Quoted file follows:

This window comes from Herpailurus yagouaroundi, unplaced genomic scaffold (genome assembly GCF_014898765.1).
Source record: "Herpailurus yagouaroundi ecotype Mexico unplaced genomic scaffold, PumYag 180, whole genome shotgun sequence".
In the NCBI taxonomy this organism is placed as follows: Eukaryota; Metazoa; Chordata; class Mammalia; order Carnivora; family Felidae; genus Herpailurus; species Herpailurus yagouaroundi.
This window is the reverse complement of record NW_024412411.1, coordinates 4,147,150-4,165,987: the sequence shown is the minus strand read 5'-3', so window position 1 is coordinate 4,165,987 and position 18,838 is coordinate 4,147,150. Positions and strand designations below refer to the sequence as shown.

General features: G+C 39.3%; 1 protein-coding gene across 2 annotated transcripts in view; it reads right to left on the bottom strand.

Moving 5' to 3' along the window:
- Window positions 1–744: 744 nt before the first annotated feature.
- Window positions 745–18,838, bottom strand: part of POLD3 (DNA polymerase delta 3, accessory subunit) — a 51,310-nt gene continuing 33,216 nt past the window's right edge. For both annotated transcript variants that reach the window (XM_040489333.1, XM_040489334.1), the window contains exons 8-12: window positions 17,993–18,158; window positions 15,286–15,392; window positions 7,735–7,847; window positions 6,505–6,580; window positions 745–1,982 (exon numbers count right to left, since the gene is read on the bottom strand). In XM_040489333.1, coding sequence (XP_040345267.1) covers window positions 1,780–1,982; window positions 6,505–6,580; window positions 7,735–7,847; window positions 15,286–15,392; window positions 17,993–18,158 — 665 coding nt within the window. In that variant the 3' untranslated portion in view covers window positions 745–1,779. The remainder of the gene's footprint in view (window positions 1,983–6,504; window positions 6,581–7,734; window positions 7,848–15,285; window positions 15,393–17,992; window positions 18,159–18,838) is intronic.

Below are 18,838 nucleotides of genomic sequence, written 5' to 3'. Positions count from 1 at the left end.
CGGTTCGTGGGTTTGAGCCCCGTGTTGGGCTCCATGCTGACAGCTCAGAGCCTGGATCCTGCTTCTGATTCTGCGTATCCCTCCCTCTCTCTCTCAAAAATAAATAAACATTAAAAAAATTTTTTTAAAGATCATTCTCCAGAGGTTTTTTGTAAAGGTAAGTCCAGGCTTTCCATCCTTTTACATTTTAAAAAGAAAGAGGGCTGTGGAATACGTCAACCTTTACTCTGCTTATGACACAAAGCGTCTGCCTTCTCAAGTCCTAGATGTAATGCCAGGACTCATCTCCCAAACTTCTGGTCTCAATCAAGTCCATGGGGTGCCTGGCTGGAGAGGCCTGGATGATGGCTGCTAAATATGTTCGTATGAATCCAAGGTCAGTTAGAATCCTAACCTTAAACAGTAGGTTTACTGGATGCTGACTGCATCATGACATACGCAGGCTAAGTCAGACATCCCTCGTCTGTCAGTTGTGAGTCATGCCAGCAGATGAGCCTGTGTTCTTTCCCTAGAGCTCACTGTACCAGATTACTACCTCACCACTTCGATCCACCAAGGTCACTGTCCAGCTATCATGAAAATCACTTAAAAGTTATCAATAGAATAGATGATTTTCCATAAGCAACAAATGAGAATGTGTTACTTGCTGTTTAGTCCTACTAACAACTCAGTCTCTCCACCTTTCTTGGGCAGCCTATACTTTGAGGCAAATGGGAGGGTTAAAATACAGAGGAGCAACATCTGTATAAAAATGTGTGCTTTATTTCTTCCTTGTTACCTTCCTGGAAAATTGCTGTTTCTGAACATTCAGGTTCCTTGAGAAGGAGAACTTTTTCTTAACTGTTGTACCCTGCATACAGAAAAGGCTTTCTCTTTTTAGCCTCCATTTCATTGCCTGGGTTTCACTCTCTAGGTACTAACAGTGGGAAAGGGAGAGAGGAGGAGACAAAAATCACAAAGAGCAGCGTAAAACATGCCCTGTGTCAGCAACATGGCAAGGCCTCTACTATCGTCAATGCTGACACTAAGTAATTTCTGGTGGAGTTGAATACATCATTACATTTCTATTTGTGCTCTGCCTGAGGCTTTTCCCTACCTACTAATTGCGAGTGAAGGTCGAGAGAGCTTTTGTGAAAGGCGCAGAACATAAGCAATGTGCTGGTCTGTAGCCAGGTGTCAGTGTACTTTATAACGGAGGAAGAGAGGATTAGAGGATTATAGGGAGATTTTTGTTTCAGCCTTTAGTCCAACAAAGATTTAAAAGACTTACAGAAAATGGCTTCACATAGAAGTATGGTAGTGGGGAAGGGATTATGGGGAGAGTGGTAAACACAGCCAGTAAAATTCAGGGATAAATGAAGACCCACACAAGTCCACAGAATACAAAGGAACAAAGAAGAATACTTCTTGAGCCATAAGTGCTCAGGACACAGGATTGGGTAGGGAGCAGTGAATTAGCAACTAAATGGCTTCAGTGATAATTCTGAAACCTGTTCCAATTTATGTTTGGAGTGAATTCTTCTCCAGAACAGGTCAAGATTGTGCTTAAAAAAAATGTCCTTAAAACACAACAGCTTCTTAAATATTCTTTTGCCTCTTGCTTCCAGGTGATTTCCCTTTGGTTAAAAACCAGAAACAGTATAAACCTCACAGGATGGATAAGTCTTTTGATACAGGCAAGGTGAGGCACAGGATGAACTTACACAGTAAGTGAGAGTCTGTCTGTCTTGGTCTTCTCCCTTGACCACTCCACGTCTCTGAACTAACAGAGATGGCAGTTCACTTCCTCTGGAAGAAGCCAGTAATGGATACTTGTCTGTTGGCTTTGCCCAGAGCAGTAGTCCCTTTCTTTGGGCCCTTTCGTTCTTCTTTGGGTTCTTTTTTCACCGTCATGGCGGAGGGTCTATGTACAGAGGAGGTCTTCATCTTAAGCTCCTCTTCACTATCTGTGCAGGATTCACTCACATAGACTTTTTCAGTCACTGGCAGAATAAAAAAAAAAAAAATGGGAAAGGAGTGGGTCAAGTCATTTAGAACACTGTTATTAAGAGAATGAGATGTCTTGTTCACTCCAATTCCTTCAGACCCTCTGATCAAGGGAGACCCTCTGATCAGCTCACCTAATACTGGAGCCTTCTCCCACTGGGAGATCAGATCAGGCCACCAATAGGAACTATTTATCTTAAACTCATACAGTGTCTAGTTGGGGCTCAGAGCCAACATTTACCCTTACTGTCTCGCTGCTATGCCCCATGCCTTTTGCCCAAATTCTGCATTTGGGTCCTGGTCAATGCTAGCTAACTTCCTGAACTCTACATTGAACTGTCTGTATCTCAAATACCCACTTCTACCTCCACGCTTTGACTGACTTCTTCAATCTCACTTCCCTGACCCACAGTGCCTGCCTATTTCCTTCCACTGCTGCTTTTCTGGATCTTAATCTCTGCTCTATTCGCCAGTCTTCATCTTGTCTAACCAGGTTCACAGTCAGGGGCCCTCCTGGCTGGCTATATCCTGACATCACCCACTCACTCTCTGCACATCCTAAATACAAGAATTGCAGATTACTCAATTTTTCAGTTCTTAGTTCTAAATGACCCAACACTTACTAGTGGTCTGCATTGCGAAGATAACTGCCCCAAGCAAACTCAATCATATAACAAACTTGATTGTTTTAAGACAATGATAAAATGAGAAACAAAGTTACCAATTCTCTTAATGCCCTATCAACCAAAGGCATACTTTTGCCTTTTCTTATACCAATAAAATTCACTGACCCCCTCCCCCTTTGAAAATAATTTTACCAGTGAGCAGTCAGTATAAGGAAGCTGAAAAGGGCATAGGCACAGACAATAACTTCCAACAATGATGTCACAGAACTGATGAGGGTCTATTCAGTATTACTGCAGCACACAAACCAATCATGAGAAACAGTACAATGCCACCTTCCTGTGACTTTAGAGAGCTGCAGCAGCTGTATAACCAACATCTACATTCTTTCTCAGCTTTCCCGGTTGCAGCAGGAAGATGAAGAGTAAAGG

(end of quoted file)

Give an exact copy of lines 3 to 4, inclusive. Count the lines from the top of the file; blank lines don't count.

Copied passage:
In the NCBI taxonomy this organism is placed as follows: Eukaryota; Metazoa; Chordata; class Mammalia; order Carnivora; family Felidae; genus Herpailurus; species Herpailurus yagouaroundi.
This window is the reverse complement of record NW_024412411.1, coordinates 4,147,150-4,165,987: the sequence shown is the minus strand read 5'-3', so window position 1 is coordinate 4,165,987 and position 18,838 is coordinate 4,147,150. Positions and strand designations below refer to the sequence as shown.